Mention hypnotherapy to someone in casual conversation and watch for their reaction. A few interesting ones come to mind… “It’s what happens after you go under that I want to know about (wink wink)”, said with a smirk. “Can you make someone believe anything?”, questioned with fear. “I know what you do!”, said with judgement and distaste. And sometimes they just look at me as if I’m the person responsible for vandalising their car, but they can’t prove it. The misconceptions about hypnotherapy are endless, but let’s talk a little about what hypnotherapy is not.

What Hypnotherapy Isn’t

Hypnotherapy is not a game. That is, it is not an opportunity to carry out ‘wink wink’ scenarios with unwitting clients – sorry. Other misconceptions about hypnotherapy involve a broader abuse of power, for instance, making someone believe that they are a certain species of animal, to snort like a pig or more commonly thought, to cluck like a chicken. Nor is it about making someone believe that they are a vampire, as a colleague of mine was once asked to do. Yes, you read correctly.

In my clinic, it is also not about making someone forget that they ever had a relationship with a certain ex, in order to wipe out the pain of heartache. It is much better here to resolve the issue behind the experience because we all know what happens when you try and hide information from yourself don’t we… it tends to grow on the unconscious level and become an even bigger problem!

Importantly, there are grave misconceptions about hypnotherapy that you can close your eyes and wake up, all better, without having to engage, like a magic pill. Hypnotherapy requires your engagement, your input, your commitment. It is true that there are a very small percentage of people who are highly suggestible and could literally achieve results without effort, but the impact would be unlikely to last in most cases.

As for the disdained reactions I’ve received, these were few but memorable and came mostly from highly conservative medical practitioners, the type who tell you that your symptoms are not valid because they don’t fit the check list of their diagnosis. These practitioners see hypnotherapists as annoying and untrustworthy, because our methods also do not fit their checklists. I remember the last time this happened to me was when I was just about to go into surgery and the specialist let me know how little she thought of my profession – that filled me with confidence about the operation (not!). If I wasn’t so good at managing my emotions, it could have triggered a panic attack – thank you very much.

Why you do need to be careful

Perhaps the specialist missed the Dr at the start of my name that indicates a high aptitude for research and critical thinking? Perhaps she had encountered hypnotherapists in the past who were unqualified or inexperienced, or lacking the ethical standards stipulated by the professional bodies in hypnotherapy? Unfortunately though, this has been somewhat of a concern within the profession.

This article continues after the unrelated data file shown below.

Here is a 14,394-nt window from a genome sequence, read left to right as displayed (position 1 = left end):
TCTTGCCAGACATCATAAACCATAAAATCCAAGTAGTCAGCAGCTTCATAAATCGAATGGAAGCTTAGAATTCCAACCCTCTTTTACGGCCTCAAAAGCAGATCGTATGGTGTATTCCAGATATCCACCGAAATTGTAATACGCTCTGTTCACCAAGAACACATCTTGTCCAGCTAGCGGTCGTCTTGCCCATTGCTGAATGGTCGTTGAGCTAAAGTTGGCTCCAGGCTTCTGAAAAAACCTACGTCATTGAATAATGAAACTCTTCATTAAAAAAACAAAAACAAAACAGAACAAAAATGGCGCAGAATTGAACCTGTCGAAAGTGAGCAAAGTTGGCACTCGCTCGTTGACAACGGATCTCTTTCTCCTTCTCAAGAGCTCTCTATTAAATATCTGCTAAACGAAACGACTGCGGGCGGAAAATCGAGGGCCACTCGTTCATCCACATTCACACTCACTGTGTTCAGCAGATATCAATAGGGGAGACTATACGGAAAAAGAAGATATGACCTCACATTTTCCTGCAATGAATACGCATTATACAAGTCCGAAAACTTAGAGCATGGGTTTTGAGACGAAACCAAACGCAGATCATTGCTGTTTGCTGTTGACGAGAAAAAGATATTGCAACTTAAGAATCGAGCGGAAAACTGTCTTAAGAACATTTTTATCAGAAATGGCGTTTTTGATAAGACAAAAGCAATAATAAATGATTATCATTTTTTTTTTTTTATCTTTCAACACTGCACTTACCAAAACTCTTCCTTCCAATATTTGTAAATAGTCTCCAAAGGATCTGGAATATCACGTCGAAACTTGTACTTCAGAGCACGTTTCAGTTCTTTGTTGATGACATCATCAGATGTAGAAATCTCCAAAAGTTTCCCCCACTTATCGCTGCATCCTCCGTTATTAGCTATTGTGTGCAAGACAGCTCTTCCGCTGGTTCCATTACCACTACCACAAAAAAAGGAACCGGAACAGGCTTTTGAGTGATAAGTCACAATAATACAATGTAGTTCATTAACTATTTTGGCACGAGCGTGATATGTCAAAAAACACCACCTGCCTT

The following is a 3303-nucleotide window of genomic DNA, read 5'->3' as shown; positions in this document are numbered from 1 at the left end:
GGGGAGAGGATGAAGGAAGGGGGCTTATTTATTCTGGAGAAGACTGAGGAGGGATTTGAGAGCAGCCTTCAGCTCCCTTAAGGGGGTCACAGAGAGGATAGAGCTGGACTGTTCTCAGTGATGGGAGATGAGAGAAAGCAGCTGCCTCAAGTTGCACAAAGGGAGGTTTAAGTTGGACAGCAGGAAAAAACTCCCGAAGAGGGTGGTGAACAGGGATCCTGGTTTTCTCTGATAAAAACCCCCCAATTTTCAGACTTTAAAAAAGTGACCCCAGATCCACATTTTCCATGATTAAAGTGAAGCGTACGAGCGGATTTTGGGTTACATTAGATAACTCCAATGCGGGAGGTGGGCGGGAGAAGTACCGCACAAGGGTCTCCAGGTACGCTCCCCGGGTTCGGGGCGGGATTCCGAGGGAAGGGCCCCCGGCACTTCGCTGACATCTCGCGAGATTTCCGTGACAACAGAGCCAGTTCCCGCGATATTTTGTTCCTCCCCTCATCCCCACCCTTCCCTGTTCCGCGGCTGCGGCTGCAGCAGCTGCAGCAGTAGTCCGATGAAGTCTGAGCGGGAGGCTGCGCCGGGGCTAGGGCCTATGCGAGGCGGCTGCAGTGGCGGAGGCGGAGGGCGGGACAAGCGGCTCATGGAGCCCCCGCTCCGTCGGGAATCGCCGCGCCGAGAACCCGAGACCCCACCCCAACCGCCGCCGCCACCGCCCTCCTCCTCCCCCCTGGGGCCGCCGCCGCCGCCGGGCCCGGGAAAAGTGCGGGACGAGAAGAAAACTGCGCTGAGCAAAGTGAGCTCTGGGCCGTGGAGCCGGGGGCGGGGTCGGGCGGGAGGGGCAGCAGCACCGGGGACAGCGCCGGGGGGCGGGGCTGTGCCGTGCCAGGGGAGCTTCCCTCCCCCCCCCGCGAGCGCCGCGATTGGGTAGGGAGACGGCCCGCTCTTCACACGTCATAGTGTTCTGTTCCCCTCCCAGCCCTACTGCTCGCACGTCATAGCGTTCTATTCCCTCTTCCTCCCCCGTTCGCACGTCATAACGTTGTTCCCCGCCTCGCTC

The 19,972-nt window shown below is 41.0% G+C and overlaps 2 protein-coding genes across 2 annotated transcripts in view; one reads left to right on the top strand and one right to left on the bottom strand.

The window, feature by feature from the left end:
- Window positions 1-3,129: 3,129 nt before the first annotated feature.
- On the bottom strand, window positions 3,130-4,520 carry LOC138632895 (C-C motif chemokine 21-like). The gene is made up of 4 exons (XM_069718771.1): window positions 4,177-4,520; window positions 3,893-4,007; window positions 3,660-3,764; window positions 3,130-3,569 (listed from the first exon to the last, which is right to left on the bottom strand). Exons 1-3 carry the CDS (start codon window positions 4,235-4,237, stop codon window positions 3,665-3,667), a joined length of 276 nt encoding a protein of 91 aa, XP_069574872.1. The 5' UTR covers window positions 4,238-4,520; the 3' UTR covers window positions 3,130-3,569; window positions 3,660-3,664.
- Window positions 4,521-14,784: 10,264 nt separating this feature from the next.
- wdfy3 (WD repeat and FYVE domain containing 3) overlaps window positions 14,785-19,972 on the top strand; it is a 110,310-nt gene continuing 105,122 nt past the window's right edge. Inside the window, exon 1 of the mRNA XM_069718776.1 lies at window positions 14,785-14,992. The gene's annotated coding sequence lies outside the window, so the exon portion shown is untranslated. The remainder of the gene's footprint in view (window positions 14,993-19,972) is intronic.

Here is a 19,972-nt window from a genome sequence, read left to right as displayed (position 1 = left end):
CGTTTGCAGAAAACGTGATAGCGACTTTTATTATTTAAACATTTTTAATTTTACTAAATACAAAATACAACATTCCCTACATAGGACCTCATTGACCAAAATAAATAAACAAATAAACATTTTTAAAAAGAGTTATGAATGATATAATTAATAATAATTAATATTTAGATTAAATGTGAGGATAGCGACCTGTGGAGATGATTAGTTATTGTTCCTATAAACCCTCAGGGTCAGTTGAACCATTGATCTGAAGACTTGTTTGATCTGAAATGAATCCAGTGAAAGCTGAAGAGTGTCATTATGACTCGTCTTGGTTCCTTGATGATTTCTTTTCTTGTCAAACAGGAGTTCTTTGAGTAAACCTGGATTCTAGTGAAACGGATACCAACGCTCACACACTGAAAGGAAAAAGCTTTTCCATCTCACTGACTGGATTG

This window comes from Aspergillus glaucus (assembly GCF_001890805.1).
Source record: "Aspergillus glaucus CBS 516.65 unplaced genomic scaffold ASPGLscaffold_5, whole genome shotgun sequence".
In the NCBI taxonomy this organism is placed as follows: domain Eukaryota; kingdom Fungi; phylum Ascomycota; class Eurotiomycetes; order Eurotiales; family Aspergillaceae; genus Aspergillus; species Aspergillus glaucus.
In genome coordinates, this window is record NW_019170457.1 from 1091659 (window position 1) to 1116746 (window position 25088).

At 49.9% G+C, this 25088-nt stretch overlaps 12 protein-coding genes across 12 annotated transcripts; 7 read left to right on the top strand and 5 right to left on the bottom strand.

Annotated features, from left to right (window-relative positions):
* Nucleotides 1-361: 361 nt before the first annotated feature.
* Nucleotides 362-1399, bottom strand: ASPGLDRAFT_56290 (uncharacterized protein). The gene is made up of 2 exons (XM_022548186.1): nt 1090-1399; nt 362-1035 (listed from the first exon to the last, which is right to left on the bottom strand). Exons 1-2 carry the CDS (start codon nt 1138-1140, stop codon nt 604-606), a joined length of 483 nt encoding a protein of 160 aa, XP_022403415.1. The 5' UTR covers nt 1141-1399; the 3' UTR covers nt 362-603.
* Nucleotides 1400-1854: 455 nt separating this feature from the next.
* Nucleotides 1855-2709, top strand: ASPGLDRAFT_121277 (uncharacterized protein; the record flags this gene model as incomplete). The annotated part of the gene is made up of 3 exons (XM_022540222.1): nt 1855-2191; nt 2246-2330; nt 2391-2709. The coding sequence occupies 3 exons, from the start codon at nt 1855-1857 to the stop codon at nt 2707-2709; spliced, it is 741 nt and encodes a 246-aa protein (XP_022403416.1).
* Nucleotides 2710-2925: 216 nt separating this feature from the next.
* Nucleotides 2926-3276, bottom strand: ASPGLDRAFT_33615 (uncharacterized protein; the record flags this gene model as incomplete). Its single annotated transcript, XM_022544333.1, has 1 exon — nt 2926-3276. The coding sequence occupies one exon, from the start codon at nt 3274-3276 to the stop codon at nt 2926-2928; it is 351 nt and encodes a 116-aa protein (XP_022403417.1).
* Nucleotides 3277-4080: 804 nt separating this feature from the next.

I myself had consulted a hypnotherapist many years back who behaved in a highly unethical manner, making sexual innuendos while I was supposedly in a trance. This man did not belong to a professional body, and he performed hypnotherapy as a sideline to his manual therapies practice. This made him largely unaccountable as a hypnotherapist. At the same time, there are many documented cases where qualified medical doctors have behaved criminally (not to mention the power abuse of the specialist herself) so this poor behaviour is not specific to alternative therapists, but indicates a broader issue.

Professional status

As with naturopathy, hypnotherapy is a self governing profession. It is not recognised by the Medicare, although health funds do recognise it as an alternative therapy and currently at least some still offer rebates. Watch out for the absence of professional status as a sign that the practitioner may not have the required training, experience and understanding and commitment to ethical practice.

Professional status can be ascertained by the practitioner’s membership to a professional association, such as the Australian Association for Clinical Hypnotherapists and Psychotherapists, or the Australian Hypnotherapy Association, for example. If a practitioner makes the commitment to sustain membership to such an organisation, it means that they have jumped through certain hoops to reach a level of professionalism as a hypnotherapist. The Hypnotherapy Council of Australia have a consolidated list of accredited practitioners.

It is easy to see how these misconceptions about hypnotherapy have begun, when there are dodgy characters playing power games, and myopic medicos shoveling everybody into their proverbial boxes. But if you are reading this post, it is likely that you are interested in addressing your problems with hypnotherapy. Just be sure to pick a reliable practitioner and understand that when you do, your fears of ‘wink wink’, ‘cluck cluck’ and magic pills will dissipate, as you go deeper, and deeper along the trek of self-understanding and resolution. Any questions? Drop me a line